BT’s plan to upgrade 25m homes and business to full-fibre by 2026 would now be solely delivered by Openreach, he added.
Mr Jansen also said some customers would be hit with higher prices as inflation is poised to rise by 4pc next year, according to the Office for Budget Responsibility.
BT announced in March that new and renewing customers would stomach price rises of inflation plus 3.9pc.
On the fibre joint venture, Mr Jansen said: “Because of our balance sheet strength, the savings we have made over the past few years and the prospects moving forward, we can afford to do this additional 5m we announced in May to get to 25m by 2026.
“The great news is we can afford to fund it ourselves. After all the difficulty and questions [prior to getting regulator clarity from Ofcom], now we can see such a clear picture for the outlook, we believe our shareholders should maintain 100pc of the benefit.”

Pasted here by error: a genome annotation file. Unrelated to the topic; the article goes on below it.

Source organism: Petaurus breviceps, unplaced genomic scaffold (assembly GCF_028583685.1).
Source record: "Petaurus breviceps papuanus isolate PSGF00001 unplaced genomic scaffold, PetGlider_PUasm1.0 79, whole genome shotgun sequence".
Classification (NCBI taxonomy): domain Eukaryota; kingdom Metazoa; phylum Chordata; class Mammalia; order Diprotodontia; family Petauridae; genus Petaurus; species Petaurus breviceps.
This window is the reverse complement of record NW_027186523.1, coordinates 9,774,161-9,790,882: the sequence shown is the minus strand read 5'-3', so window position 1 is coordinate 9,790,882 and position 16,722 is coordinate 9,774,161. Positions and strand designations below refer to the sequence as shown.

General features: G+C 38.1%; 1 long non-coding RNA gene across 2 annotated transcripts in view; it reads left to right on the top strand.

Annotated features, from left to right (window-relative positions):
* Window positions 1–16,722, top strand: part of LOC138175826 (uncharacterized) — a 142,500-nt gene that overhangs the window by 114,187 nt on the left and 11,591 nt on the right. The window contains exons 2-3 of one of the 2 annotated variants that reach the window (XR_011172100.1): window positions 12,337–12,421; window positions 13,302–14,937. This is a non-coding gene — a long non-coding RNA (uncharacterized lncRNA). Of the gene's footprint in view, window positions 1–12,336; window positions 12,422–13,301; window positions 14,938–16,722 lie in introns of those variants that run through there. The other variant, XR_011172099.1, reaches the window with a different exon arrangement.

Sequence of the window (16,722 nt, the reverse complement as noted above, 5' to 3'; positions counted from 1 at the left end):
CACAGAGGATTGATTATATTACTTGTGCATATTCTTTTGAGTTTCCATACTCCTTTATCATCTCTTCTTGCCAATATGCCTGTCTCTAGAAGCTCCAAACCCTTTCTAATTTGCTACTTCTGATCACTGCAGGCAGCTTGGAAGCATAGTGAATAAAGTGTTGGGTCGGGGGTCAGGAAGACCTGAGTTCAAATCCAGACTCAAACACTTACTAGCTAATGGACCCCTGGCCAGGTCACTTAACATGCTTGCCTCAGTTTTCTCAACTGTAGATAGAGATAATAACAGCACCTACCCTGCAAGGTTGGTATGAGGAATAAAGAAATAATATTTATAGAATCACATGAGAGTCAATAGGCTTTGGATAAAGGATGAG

BT, which has been working through 13,000 job cuts, confirmed a Telegraph report that it had delivered £1bn in savings 18 months early at a lower cost of £571m compared to a previous forecast of £900m.
The improved picture prompted BT to bring forward its target of cutting £2bn of costs each year to 2024 from 2025, with capital expenditure expected to be £200m lower at £4.8bn from 2023.
Mr Drahi, the founder of the French broadband challenger Altice, owns a 12pc stake in BT. He has been barred from bidding for BT until December after saying in June that he had no intention to make an offer.
Mr Jansen said “nothing’s changed” in BT’s approach since the arrival of Mr Drahi on the shareholder register and that all big shareholders fully support BT’s strategy.
BT revenues fell 3pc to £10.3bn for the six months to September as a stronger performance from Openreach failed to offset falls across its business connectivity arm and global IT services operation.